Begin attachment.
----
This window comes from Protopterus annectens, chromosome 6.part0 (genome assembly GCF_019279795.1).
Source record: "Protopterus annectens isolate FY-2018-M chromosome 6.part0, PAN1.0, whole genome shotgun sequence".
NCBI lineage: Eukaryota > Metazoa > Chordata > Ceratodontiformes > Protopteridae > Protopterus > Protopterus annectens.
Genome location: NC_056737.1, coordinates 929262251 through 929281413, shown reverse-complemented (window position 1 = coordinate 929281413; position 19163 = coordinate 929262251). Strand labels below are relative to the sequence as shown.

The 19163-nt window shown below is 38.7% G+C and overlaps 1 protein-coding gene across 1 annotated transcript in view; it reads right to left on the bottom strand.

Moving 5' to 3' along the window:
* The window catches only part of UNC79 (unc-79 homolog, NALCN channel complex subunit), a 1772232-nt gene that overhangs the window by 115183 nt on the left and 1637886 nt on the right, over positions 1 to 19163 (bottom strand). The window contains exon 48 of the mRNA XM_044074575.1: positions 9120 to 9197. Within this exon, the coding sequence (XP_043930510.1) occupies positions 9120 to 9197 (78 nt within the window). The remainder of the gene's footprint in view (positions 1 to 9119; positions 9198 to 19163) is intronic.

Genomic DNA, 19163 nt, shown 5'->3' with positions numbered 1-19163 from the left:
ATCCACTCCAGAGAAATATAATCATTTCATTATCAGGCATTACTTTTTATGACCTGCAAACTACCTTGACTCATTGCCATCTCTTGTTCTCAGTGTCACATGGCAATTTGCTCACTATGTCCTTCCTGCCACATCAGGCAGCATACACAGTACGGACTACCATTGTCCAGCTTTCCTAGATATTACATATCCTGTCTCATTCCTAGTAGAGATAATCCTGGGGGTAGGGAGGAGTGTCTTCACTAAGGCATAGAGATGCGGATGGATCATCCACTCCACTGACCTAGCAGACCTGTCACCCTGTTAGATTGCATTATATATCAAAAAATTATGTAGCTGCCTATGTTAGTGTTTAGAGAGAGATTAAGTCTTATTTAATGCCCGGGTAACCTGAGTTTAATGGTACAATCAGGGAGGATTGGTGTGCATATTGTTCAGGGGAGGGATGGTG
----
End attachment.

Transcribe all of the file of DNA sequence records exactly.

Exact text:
This window comes from Protopterus annectens, chromosome 6.part0 (genome assembly GCF_019279795.1).
Source record: "Protopterus annectens isolate FY-2018-M chromosome 6.part0, PAN1.0, whole genome shotgun sequence".
NCBI lineage: Eukaryota > Metazoa > Chordata > Ceratodontiformes > Protopteridae > Protopterus > Protopterus annectens.
Genome location: NC_056737.1, coordinates 929262251 through 929281413, shown reverse-complemented (window position 1 = coordinate 929281413; position 19163 = coordinate 929262251). Strand labels below are relative to the sequence as shown.

The 19163-nt window shown below is 38.7% G+C and overlaps 1 protein-coding gene across 1 annotated transcript in view; it reads right to left on the bottom strand.

Moving 5' to 3' along the window:
* The window catches only part of UNC79 (unc-79 homolog, NALCN channel complex subunit), a 1772232-nt gene that overhangs the window by 115183 nt on the left and 1637886 nt on the right, over positions 1 to 19163 (bottom strand). The window contains exon 48 of the mRNA XM_044074575.1: positions 9120 to 9197. Within this exon, the coding sequence (XP_043930510.1) occupies positions 9120 to 9197 (78 nt within the window). The remainder of the gene's footprint in view (positions 1 to 9119; positions 9198 to 19163) is intronic.

Genomic DNA, 19163 nt, shown 5'->3' with positions numbered 1-19163 from the left:
ATCCACTCCAGAGAAATATAATCATTTCATTATCAGGCATTACTTTTTATGACCTGCAAACTACCTTGACTCATTGCCATCTCTTGTTCTCAGTGTCACATGGCAATTTGCTCACTATGTCCTTCCTGCCACATCAGGCAGCATACACAGTACGGACTACCATTGTCCAGCTTTCCTAGATATTACATATCCTGTCTCATTCCTAGTAGAGATAATCCTGGGGGTAGGGAGGAGTGTCTTCACTAAGGCATAGAGATGCGGATGGATCATCCACTCCACTGACCTAGCAGACCTGTCACCCTGTTAGATTGCATTATATATCAAAAAATTATGTAGCTGCCTATGTTAGTGTTTAGAGAGAGATTAAGTCTTATTTAATGCCCGGGTAACCTGAGTTTAATGGTACAATCAGGGAGGATTGGTGTGCATATTGTTCAGGGGAGGGATGGTG